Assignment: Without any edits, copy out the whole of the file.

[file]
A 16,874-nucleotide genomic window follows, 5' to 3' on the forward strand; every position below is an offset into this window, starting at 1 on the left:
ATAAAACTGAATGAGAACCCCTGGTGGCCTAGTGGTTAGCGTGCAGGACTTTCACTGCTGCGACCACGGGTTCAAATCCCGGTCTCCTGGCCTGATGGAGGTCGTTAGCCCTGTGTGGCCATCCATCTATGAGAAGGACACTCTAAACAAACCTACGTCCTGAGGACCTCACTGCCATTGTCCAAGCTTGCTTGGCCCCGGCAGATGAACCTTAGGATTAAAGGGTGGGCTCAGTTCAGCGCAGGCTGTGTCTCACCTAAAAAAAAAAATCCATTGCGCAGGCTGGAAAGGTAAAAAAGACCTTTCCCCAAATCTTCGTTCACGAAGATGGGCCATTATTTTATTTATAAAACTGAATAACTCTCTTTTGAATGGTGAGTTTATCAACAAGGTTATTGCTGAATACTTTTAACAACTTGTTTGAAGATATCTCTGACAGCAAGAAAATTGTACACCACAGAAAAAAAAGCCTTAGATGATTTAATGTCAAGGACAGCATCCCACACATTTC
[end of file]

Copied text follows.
A 16,874-nucleotide genomic window follows, 5' to 3' on the forward strand; every position below is an offset into this window, starting at 1 on the left:
ATAAAACTGAATGAGAACCCCTGGTGGCCTAGTGGTTAGCGTGCAGGACTTTCACTGCTGCGACCACGGGTTCAAATCCCGGTCTCCTGGCCTGATGGAGGTCGTTAGCCCTGTGTGGCCATCCATCTATGAGAAGGACACTCTAAACAAACCTACGTCCTGAGGACCTCACTGCCATTGTCCAAGCTTGCTTGGCCCCGGCAGATGAACCTTAGGATTAAAGGGTGGGCTCAGTTCAGCGCAGGCTGTGTCTCACCTAAAAAAAAAAATCCATTGCGCAGGCTGGAAAGGTAAAAAAGACCTTTCCCCAAATCTTCGTTCACGAAGATGGGCCATTATTTTATTTATAAAACTGAATAACTCTCTTTTGAATGGTGAGTTTATCAACAAGGTTATTGCTGAATACTTTTAACAACTTGTTTGAAGATATCTCTGACAGCAAGAAAATTGTACACCACAGAAAAAAAAGCCTTAGATGATTTAATGTCAAGGACAGCATCCCACACATTTC